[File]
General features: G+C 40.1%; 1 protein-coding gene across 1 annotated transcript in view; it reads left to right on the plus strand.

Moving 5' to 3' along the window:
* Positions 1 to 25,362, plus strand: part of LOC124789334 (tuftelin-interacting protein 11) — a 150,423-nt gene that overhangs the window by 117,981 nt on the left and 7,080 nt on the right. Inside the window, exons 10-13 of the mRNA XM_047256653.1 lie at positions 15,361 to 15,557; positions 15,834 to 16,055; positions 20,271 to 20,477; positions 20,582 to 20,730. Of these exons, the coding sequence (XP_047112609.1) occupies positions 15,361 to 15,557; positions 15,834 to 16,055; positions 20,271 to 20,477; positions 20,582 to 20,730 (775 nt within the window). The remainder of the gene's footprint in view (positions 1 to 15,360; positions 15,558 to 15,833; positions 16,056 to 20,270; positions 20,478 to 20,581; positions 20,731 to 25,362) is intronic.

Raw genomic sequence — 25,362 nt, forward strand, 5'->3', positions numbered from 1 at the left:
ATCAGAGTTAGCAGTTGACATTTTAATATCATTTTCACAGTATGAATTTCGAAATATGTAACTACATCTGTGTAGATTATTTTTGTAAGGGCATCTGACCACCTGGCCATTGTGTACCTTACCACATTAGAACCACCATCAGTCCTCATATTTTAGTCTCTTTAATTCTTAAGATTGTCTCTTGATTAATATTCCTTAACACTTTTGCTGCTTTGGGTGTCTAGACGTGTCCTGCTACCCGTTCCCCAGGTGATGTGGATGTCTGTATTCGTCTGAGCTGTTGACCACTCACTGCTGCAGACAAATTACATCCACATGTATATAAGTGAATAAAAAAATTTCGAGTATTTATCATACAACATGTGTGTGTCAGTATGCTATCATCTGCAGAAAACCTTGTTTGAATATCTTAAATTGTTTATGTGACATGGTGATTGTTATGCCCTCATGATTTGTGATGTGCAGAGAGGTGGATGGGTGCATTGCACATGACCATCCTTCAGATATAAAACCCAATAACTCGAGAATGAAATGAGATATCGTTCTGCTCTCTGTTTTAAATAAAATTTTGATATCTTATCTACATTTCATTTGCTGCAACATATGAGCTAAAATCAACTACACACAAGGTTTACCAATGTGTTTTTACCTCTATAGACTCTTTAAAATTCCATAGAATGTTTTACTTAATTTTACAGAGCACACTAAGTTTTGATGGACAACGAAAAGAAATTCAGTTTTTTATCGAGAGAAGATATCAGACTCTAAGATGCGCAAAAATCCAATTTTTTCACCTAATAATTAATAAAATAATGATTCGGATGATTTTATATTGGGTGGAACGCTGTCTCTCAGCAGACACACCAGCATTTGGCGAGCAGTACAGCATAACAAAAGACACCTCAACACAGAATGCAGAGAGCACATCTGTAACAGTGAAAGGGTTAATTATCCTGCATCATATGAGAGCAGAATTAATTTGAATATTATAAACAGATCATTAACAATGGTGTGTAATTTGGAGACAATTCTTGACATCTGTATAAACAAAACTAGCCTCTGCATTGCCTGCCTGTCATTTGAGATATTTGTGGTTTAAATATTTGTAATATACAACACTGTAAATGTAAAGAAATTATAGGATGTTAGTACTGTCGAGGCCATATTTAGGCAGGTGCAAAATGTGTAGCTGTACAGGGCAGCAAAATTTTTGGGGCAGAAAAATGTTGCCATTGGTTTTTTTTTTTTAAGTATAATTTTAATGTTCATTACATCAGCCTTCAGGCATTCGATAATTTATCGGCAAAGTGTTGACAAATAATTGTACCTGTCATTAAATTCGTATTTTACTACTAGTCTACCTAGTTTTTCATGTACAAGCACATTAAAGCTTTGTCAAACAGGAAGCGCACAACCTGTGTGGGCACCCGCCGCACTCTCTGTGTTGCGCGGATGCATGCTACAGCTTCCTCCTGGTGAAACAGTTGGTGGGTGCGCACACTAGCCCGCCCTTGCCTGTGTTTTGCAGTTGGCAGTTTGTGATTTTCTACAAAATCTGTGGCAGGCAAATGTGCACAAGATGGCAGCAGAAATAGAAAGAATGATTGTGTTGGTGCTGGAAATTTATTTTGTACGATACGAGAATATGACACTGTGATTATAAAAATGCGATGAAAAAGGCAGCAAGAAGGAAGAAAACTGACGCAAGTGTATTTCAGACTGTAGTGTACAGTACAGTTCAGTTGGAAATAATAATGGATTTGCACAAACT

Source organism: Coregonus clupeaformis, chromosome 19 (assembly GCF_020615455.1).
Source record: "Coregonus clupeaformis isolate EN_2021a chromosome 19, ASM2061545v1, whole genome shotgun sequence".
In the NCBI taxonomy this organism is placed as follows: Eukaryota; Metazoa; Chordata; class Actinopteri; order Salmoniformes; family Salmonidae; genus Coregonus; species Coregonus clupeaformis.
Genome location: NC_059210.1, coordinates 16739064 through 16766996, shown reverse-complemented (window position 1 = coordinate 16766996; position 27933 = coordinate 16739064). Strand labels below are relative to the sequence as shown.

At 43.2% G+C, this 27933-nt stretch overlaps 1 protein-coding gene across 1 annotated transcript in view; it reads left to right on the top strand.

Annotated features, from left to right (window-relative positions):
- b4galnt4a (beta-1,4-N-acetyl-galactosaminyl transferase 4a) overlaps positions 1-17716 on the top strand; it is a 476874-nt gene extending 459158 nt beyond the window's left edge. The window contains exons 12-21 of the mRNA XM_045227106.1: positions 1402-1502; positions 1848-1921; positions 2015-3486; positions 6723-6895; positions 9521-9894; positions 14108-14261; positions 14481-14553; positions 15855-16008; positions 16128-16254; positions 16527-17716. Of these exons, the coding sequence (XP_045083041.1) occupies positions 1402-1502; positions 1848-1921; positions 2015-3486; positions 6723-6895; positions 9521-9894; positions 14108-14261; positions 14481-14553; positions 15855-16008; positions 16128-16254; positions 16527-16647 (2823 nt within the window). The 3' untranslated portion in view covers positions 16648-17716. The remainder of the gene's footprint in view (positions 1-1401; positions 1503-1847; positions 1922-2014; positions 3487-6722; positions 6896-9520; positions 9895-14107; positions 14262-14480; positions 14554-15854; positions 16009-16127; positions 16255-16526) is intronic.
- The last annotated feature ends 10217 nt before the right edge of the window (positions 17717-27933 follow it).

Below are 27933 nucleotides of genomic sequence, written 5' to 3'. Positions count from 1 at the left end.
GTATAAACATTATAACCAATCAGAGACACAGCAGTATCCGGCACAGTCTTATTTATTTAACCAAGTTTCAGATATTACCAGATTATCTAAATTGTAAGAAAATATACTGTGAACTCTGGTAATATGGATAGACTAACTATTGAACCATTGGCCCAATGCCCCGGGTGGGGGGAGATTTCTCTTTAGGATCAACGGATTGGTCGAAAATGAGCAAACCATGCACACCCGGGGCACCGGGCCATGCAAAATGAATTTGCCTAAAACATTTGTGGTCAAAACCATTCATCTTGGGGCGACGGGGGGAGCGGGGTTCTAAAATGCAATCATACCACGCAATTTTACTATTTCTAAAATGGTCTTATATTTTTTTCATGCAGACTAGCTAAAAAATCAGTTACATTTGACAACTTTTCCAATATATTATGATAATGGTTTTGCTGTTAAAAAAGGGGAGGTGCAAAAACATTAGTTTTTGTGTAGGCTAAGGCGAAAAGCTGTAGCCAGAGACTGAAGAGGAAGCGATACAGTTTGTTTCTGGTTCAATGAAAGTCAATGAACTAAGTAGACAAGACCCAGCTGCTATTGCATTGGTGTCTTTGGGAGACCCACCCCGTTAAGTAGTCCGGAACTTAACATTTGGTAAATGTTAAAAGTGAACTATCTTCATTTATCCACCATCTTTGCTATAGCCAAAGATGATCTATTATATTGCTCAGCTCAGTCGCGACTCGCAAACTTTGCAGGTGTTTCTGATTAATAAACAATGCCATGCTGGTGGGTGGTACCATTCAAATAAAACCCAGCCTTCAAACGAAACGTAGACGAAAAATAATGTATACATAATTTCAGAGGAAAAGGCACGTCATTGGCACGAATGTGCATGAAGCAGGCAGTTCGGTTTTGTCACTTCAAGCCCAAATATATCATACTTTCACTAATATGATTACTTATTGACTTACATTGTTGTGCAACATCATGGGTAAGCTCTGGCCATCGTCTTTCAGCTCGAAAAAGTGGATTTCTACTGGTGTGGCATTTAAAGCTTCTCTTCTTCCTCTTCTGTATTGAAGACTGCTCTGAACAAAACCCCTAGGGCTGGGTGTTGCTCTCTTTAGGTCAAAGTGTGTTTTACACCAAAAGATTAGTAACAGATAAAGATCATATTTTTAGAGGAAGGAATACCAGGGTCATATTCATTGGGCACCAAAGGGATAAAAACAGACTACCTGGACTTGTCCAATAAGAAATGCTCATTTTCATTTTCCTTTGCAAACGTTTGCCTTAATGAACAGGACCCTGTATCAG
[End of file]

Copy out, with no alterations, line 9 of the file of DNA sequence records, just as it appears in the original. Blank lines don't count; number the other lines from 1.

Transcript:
Genome location: NC_059210.1, coordinates 16739064 through 16766996, shown reverse-complemented (window position 1 = coordinate 16766996; position 27933 = coordinate 16739064). Strand labels below are relative to the sequence as shown.